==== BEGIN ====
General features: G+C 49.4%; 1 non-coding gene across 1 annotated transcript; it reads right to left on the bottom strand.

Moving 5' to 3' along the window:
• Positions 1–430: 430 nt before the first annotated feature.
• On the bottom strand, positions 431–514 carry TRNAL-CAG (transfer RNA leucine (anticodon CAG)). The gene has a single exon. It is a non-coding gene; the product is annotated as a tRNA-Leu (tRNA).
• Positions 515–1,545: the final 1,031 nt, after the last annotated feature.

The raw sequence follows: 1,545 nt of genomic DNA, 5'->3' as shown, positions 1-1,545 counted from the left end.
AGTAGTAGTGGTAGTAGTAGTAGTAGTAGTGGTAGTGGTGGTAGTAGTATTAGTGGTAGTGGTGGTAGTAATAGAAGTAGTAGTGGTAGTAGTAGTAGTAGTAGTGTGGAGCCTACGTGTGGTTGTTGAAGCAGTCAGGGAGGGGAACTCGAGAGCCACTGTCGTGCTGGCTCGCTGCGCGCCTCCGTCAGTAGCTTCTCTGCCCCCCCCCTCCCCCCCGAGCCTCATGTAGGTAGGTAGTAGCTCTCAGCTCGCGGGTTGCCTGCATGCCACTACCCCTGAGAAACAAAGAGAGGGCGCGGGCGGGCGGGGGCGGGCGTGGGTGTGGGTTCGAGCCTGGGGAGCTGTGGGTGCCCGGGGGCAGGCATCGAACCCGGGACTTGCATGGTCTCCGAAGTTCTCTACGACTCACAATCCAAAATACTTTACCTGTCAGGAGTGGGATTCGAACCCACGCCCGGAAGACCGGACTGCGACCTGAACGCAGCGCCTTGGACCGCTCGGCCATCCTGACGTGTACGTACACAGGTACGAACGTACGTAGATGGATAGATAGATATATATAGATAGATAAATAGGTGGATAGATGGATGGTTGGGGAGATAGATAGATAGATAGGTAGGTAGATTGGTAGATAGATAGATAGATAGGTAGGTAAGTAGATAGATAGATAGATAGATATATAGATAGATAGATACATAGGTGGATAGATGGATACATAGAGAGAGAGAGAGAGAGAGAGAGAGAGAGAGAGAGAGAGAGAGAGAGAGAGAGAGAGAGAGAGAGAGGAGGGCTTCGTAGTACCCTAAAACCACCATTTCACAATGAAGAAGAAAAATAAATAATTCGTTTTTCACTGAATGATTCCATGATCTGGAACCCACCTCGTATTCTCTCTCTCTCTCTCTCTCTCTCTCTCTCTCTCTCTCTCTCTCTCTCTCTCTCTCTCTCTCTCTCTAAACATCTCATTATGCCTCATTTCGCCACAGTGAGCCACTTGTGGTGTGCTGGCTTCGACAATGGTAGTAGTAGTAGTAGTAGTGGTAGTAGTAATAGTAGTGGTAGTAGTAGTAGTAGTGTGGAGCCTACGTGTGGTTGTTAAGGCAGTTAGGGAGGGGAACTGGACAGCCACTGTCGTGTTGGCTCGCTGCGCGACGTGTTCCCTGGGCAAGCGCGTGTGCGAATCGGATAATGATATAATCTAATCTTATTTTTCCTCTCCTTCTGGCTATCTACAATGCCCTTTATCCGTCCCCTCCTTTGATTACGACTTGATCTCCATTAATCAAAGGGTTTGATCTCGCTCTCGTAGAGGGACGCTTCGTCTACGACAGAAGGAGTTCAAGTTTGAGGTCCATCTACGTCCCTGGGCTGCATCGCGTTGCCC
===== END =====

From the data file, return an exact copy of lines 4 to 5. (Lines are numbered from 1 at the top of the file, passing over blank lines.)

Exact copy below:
• On the bottom strand, positions 431–514 carry TRNAL-CAG (transfer RNA leucine (anticodon CAG)). The gene has a single exon. It is a non-coding gene; the product is annotated as a tRNA-Leu (tRNA).
• Positions 515–1,545: the final 1,031 nt, after the last annotated feature.